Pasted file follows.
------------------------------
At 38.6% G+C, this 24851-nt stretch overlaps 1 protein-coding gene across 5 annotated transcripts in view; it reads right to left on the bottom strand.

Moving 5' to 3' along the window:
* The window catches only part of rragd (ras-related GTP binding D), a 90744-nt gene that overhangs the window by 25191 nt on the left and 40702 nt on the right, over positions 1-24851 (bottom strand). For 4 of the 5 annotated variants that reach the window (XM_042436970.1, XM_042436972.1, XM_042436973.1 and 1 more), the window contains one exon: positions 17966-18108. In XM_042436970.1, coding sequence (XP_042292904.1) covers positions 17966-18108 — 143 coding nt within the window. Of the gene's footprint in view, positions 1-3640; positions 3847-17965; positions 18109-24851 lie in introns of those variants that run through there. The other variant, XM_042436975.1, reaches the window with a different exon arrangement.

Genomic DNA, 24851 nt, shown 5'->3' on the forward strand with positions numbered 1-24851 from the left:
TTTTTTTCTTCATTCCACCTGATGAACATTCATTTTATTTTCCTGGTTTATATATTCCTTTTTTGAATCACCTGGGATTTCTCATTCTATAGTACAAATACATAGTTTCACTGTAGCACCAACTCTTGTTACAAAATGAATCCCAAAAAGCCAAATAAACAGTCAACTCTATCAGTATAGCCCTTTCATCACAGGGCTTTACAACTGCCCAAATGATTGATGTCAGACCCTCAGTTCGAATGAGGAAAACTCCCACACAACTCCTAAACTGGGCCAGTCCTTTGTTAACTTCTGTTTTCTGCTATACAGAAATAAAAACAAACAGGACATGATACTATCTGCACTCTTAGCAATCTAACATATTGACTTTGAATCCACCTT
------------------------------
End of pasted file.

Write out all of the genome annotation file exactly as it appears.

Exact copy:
At 38.6% G+C, this 24851-nt stretch overlaps 1 protein-coding gene across 5 annotated transcripts in view; it reads right to left on the bottom strand.

Moving 5' to 3' along the window:
* The window catches only part of rragd (ras-related GTP binding D), a 90744-nt gene that overhangs the window by 25191 nt on the left and 40702 nt on the right, over positions 1-24851 (bottom strand). For 4 of the 5 annotated variants that reach the window (XM_042436970.1, XM_042436972.1, XM_042436973.1 and 1 more), the window contains one exon: positions 17966-18108. In XM_042436970.1, coding sequence (XP_042292904.1) covers positions 17966-18108 — 143 coding nt within the window. Of the gene's footprint in view, positions 1-3640; positions 3847-17965; positions 18109-24851 lie in introns of those variants that run through there. The other variant, XM_042436975.1, reaches the window with a different exon arrangement.

Genomic DNA, 24851 nt, shown 5'->3' on the forward strand with positions numbered 1-24851 from the left:
TTTTTTTCTTCATTCCACCTGATGAACATTCATTTTATTTTCCTGGTTTATATATTCCTTTTTTGAATCACCTGGGATTTCTCATTCTATAGTACAAATACATAGTTTCACTGTAGCACCAACTCTTGTTACAAAATGAATCCCAAAAAGCCAAATAAACAGTCAACTCTATCAGTATAGCCCTTTCATCACAGGGCTTTACAACTGCCCAAATGATTGATGTCAGACCCTCAGTTCGAATGAGGAAAACTCCCACACAACTCCTAAACTGGGCCAGTCCTTTGTTAACTTCTGTTTTCTGCTATACAGAAATAAAAACAAACAGGACATGATACTATCTGCACTCTTAGCAATCTAACATATTGACTTTGAATCCACCTT